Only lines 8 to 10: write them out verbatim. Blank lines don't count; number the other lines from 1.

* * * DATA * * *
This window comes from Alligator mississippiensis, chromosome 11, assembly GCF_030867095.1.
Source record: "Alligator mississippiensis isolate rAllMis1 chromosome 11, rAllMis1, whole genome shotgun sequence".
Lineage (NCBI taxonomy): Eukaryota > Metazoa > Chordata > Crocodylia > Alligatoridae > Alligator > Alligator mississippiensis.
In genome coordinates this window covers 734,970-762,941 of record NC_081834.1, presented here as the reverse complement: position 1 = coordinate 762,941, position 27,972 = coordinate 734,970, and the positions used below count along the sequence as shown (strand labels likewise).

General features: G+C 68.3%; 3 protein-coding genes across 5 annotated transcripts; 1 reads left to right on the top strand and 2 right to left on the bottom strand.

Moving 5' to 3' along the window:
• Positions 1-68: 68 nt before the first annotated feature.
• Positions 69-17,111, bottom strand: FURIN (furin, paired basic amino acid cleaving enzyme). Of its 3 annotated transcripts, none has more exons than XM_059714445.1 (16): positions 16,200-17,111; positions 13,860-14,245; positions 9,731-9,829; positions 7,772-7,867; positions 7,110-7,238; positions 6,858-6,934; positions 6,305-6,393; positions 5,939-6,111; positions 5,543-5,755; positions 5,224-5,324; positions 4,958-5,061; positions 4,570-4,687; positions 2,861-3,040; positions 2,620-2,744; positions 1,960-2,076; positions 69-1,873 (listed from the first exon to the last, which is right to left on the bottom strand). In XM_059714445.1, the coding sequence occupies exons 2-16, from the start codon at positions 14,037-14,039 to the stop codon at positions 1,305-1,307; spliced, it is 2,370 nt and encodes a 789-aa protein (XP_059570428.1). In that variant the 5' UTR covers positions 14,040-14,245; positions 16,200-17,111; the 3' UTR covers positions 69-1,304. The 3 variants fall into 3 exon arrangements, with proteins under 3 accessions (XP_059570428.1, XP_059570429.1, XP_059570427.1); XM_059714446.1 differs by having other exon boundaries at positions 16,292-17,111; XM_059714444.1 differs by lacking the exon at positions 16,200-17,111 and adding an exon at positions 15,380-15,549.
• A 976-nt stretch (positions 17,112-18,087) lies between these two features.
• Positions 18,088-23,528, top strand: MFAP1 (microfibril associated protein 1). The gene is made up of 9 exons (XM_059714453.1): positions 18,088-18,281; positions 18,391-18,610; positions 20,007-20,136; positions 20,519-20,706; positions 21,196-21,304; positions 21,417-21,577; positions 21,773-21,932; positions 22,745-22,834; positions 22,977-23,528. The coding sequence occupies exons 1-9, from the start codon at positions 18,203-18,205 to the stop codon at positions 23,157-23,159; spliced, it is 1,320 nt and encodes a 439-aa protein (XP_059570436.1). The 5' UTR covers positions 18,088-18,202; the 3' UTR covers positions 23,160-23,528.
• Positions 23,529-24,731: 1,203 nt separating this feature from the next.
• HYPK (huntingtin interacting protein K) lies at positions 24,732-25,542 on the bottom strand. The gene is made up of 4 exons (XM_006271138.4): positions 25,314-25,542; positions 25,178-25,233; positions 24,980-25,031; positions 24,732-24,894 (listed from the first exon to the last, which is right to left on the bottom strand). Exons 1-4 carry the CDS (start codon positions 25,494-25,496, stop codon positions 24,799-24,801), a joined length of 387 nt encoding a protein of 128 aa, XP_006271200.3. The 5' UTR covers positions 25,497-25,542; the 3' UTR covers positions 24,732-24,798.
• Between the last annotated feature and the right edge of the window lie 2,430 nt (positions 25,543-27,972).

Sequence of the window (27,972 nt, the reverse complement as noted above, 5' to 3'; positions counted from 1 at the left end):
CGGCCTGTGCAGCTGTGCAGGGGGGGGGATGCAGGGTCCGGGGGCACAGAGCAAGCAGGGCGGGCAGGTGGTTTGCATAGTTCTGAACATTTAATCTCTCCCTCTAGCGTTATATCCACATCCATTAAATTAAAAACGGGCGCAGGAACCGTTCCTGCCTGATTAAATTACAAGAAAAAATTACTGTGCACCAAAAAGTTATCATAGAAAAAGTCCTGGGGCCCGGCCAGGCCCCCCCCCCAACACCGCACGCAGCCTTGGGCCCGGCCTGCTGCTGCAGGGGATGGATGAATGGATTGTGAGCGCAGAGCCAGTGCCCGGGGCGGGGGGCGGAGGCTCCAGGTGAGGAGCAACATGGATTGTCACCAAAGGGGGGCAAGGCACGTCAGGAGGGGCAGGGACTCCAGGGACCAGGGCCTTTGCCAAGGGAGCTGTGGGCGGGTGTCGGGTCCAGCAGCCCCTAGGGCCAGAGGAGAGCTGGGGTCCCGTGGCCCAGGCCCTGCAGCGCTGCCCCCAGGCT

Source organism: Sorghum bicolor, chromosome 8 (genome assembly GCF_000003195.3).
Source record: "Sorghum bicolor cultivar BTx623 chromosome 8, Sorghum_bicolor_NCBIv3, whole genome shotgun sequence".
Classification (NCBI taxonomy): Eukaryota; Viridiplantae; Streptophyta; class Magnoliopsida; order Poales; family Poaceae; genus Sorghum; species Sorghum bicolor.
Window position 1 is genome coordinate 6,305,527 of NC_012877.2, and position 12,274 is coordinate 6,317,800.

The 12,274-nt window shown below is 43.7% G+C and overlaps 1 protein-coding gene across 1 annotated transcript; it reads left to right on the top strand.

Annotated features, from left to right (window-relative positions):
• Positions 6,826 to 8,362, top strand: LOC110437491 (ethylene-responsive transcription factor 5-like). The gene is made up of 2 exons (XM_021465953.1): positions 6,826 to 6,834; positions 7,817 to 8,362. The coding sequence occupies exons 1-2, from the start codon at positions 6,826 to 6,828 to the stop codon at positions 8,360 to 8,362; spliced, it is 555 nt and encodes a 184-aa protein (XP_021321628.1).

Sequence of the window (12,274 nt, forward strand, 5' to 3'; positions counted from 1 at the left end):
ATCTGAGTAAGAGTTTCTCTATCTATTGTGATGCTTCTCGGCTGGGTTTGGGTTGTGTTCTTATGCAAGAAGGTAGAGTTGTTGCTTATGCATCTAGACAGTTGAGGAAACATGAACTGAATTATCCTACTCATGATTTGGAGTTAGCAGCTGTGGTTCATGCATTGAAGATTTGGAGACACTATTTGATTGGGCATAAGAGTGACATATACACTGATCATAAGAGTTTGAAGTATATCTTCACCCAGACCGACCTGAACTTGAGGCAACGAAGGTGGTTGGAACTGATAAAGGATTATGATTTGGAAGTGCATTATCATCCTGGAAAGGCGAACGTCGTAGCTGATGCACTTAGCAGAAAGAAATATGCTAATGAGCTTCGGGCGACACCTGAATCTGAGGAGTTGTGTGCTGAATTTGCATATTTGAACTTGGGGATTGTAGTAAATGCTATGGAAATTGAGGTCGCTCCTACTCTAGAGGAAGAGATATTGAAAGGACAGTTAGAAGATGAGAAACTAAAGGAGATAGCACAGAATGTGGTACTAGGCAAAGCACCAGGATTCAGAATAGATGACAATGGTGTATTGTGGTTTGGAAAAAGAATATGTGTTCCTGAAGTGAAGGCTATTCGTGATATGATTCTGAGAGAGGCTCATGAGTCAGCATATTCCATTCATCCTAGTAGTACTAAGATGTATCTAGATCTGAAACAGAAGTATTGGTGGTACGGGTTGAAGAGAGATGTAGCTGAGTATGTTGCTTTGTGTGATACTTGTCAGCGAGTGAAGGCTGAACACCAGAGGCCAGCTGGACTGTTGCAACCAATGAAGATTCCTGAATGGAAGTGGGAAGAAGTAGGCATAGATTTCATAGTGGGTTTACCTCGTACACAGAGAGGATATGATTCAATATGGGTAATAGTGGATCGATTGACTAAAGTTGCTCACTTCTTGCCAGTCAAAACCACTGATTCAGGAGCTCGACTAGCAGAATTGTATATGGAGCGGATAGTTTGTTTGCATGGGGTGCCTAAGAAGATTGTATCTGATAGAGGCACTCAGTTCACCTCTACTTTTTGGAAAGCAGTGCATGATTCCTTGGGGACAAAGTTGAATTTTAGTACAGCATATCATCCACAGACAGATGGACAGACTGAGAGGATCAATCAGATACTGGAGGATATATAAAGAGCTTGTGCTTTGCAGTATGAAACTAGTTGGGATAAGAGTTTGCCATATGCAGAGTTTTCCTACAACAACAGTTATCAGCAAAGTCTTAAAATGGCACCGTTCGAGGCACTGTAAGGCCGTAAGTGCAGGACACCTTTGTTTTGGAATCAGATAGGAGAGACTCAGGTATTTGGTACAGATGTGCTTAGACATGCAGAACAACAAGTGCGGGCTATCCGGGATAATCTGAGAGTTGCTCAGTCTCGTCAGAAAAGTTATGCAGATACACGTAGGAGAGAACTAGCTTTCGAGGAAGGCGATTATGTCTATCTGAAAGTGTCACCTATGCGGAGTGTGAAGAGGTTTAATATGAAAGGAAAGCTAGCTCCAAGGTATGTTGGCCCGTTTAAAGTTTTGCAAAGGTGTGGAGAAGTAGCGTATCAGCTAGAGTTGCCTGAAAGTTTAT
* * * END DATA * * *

• Positions 69-17,111, bottom strand: FURIN (furin, paired basic amino acid cleaving enzyme). Of its 3 annotated transcripts, none has more exons than XM_059714445.1 (16): positions 16,200-17,111; positions 13,860-14,245; positions 9,731-9,829; positions 7,772-7,867; positions 7,110-7,238; positions 6,858-6,934; positions 6,305-6,393; positions 5,939-6,111; positions 5,543-5,755; positions 5,224-5,324; positions 4,958-5,061; positions 4,570-4,687; positions 2,861-3,040; positions 2,620-2,744; positions 1,960-2,076; positions 69-1,873 (listed from the first exon to the last, which is right to left on the bottom strand). In XM_059714445.1, the coding sequence occupies exons 2-16, from the start codon at positions 14,037-14,039 to the stop codon at positions 1,305-1,307; spliced, it is 2,370 nt and encodes a 789-aa protein (XP_059570428.1). In that variant the 5' UTR covers positions 14,040-14,245; positions 16,200-17,111; the 3' UTR covers positions 69-1,304. The 3 variants fall into 3 exon arrangements, with proteins under 3 accessions (XP_059570428.1, XP_059570429.1, XP_059570427.1); XM_059714446.1 differs by having other exon boundaries at positions 16,292-17,111; XM_059714444.1 differs by lacking the exon at positions 16,200-17,111 and adding an exon at positions 15,380-15,549.
• A 976-nt stretch (positions 17,112-18,087) lies between these two features.
• Positions 18,088-23,528, top strand: MFAP1 (microfibril associated protein 1). The gene is made up of 9 exons (XM_059714453.1): positions 18,088-18,281; positions 18,391-18,610; positions 20,007-20,136; positions 20,519-20,706; positions 21,196-21,304; positions 21,417-21,577; positions 21,773-21,932; positions 22,745-22,834; positions 22,977-23,528. The coding sequence occupies exons 1-9, from the start codon at positions 18,203-18,205 to the stop codon at positions 23,157-23,159; spliced, it is 1,320 nt and encodes a 439-aa protein (XP_059570436.1). The 5' UTR covers positions 18,088-18,202; the 3' UTR covers positions 23,160-23,528.